Re-enactment leads to protest, arrests
UPPER SIOUX AGENCY STATE PARK -- A mother and daughter were taken into custody when they protested a historical re-enactment at the Upper Sioux Agency State Park on Saturday.
Dr. Angela Wilson of Granite Falls, who has a doctorate in Dakota history and studies and goes by her Dakota name Waziyata Win, and her daughter, Autumn Wilson who also goes by her Dakota name Winuna, were part of a counter event to protest the historical re-enactment of life at the Upper Sioux Agency in 1858. They were taken into custody by law enforcement officers after they used a microphone and speaker to voice their objections to the re-enactment.
Both had been previously told that using the address system would disrupt the re-enactment activities and that they would be subject to arrest, according to law enforcement officers at the scene.
The mother and daughter were taken to the Yellow Medicine County Jail in Granite Falls. Winuna was released to the custody of her father Scott Wilson immediately after, he reported at the site. Waziyata Win was subsequently released as well, according to information posted on the Internet by her father, Chris Mato Nunpa.
The Upper Sioux Agency State Park hosted a re-enactment of life at the agency in 1858 as part of the sesquicentennial observances taking part at many state parks this year, according to Courtland Nelson, director of state parks, who was present at the event. The event included local volunteers who re-enacted the role of whites living at the agency.
The event also featured members of the 1st Minnesota Regiment re-enactors, a volunteer group which portrays the life of Union soldiers both before and during the Civil War.
The event was held to show what life was like at the agency site and Minnesota frontier in 1858, or prior to the violent Conflict of 1862. The U.S. government had established agencies at both the Upper and Lower Sioux as part of its treaty obligations. It was a time when there were friendships between many of the Dakota and the whites at the Upper Sioux Agency, and also a period of major transition for the Dakota, according to information the state park provided on the event.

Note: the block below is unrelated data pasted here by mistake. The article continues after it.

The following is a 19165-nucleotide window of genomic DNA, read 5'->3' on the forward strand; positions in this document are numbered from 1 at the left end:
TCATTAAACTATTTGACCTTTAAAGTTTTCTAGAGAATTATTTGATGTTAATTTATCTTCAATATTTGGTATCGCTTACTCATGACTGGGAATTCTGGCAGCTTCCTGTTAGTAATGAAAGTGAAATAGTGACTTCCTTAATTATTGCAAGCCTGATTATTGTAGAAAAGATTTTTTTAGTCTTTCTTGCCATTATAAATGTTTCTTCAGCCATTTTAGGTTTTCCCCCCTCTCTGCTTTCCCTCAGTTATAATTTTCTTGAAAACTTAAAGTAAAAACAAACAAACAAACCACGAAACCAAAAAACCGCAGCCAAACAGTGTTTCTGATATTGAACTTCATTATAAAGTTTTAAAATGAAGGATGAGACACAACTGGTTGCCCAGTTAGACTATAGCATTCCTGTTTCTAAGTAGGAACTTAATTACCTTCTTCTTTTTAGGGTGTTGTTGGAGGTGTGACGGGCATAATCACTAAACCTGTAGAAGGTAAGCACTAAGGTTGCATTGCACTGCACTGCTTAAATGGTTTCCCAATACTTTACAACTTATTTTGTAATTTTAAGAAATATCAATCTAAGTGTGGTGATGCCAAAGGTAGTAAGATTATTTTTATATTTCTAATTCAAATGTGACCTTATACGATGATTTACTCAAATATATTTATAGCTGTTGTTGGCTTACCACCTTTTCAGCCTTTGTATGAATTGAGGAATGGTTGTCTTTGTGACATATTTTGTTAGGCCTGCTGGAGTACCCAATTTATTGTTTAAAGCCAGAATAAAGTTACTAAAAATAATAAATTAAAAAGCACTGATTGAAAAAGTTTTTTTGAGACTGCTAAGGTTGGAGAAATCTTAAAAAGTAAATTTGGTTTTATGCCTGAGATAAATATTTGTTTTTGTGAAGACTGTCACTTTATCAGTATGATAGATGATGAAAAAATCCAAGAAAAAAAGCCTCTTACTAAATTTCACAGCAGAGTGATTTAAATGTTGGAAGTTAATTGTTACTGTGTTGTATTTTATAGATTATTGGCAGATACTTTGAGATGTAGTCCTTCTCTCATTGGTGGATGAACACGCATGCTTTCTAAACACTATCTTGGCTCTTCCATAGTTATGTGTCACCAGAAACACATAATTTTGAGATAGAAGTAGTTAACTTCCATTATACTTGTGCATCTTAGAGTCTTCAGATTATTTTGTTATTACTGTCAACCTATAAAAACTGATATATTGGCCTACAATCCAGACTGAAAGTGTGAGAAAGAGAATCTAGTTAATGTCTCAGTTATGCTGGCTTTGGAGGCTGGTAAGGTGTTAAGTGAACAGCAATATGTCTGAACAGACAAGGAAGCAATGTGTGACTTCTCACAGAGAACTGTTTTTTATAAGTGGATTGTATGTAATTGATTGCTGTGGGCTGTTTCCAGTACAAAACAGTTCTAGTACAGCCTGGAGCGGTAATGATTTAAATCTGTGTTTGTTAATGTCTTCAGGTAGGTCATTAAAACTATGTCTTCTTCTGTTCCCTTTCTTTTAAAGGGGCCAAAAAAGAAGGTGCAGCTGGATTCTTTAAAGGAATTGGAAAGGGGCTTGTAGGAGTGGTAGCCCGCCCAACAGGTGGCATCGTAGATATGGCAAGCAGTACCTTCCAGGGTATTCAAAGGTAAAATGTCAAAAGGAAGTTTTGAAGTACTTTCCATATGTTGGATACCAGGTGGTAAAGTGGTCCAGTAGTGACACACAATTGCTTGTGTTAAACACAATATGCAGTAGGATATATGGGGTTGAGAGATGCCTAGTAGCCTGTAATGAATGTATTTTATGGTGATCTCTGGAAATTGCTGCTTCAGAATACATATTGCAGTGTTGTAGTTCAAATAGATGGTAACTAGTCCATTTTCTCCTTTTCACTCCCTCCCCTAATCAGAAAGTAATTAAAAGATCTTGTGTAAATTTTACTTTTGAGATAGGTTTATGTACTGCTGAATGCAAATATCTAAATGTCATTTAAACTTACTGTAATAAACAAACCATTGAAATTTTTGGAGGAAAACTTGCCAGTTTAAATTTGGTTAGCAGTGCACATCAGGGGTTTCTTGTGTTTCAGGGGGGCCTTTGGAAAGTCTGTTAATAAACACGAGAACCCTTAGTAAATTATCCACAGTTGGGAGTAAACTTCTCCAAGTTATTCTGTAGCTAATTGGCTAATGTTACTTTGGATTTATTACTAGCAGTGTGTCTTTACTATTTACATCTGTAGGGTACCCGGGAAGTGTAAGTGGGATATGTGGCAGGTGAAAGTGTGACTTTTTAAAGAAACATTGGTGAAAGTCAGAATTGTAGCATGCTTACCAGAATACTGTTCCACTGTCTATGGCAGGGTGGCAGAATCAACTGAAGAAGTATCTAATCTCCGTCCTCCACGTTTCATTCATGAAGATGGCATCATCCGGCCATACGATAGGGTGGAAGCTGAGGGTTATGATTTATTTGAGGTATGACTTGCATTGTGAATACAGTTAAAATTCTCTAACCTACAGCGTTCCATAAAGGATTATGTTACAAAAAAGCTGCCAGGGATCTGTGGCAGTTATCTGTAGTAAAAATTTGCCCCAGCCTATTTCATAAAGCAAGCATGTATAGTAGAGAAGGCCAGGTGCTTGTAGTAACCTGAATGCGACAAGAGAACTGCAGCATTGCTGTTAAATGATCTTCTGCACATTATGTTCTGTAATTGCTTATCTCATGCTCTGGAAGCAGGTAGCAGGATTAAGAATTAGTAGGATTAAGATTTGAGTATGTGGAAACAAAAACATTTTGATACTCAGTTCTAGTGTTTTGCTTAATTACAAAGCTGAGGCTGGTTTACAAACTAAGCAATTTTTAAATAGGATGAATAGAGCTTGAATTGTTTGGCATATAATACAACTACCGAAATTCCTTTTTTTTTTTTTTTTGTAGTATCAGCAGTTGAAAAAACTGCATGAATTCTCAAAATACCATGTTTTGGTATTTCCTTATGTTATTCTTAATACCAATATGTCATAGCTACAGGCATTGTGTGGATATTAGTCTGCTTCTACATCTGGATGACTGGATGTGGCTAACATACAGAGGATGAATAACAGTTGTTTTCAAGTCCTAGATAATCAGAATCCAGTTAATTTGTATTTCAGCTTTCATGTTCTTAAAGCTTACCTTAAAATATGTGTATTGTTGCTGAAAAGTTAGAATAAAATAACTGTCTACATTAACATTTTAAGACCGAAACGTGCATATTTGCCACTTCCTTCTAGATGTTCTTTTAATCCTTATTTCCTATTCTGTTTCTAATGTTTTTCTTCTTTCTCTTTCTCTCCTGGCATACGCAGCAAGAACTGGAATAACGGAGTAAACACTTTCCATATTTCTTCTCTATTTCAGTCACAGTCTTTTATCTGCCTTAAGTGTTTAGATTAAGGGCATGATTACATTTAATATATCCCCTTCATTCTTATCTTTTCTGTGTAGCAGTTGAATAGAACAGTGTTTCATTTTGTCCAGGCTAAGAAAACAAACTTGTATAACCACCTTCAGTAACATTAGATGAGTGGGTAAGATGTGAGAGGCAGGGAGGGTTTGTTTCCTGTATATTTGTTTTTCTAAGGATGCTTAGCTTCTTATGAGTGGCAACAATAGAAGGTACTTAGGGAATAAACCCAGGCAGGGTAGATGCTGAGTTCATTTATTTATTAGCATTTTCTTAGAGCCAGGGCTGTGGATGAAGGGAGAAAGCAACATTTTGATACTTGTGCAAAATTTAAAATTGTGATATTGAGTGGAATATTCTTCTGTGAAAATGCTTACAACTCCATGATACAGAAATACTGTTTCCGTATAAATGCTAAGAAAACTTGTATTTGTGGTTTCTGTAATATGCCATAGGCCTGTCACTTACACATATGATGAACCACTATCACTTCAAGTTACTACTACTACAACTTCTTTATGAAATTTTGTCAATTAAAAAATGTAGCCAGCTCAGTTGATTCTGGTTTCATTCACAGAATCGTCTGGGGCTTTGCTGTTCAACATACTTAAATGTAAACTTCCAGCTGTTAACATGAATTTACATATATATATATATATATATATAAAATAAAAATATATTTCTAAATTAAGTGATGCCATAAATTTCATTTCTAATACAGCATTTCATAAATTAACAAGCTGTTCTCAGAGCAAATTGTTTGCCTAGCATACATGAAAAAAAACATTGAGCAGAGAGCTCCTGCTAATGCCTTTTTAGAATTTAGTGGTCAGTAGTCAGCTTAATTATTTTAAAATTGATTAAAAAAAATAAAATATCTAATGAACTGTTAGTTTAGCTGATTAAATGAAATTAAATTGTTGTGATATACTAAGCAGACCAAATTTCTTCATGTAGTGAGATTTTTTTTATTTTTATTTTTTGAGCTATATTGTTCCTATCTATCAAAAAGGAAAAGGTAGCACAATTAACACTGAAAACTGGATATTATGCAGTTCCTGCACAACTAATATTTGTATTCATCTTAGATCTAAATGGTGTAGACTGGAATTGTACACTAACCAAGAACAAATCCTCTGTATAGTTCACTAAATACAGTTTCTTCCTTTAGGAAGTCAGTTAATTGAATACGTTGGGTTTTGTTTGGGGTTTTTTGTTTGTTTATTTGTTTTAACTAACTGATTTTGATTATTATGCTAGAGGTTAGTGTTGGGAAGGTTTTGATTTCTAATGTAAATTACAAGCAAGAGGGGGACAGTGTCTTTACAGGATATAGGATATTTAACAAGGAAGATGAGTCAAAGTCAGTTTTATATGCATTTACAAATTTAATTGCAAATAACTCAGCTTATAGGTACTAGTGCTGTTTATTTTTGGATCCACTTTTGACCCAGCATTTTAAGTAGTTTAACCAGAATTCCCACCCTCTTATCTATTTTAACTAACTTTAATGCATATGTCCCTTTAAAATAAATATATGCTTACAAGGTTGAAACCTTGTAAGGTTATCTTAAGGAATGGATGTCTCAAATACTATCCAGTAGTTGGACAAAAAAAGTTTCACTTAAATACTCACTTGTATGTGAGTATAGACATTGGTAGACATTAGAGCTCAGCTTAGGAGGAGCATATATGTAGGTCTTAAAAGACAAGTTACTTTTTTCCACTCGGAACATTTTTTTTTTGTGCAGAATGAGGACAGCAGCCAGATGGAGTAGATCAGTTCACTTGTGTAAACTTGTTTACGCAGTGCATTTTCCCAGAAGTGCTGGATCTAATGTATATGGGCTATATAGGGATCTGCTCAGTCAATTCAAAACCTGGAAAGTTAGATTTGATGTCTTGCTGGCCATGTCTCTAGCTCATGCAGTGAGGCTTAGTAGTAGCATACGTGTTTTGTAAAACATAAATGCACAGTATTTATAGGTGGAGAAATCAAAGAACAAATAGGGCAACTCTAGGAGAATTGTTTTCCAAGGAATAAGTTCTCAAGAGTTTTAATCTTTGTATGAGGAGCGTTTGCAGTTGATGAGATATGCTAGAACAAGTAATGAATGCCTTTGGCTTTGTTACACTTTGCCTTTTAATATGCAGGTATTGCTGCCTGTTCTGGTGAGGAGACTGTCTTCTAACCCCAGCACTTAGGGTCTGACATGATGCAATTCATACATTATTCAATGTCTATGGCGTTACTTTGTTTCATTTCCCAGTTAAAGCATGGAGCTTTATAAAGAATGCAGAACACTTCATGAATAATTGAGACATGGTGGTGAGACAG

The state park had invited the Upper Sioux Community to participate in the event, but it declined to do so, according to Nelson. He said the tribal board of trustees asked that the event be canceled or it would not continue discussions with the parks division on matters involving the community.
A group of Dakota men and women maintained what they called a counter event at the park to "tell the truth" about what life was like in 1858, according to Mato Nunpa. He said it was not accurate to describe relations as friendly between the two cultures at the time. If the relationship was one of friendship, he asked rhetorically: "Why did we declare war on them?"
He said the arrival of European settlers led to a massive land theft from the Dakota, and the repeated breaking of treaties. He and other protesters pointed to the expulsion of the Dakota from Minnesota, the mass execution of 38 Dakota warriors in Mankato, and the imprisonment and forced marches of the remaining Dakota as representative of how the native people were treated.
Mato Nunpa charged that the government had a policy of genocide against the Dakota, a point that he and protesters also made with banners at the site.
Nelson said that other than the incident with the microphone, the presence of the Dakota group was very much in keeping with the state park's hope of opening a discussion at the site. He said the park was committed to protecting free speech rights, but that it also had to protect against interference with the right of others to participate in and see the historical re-enactment.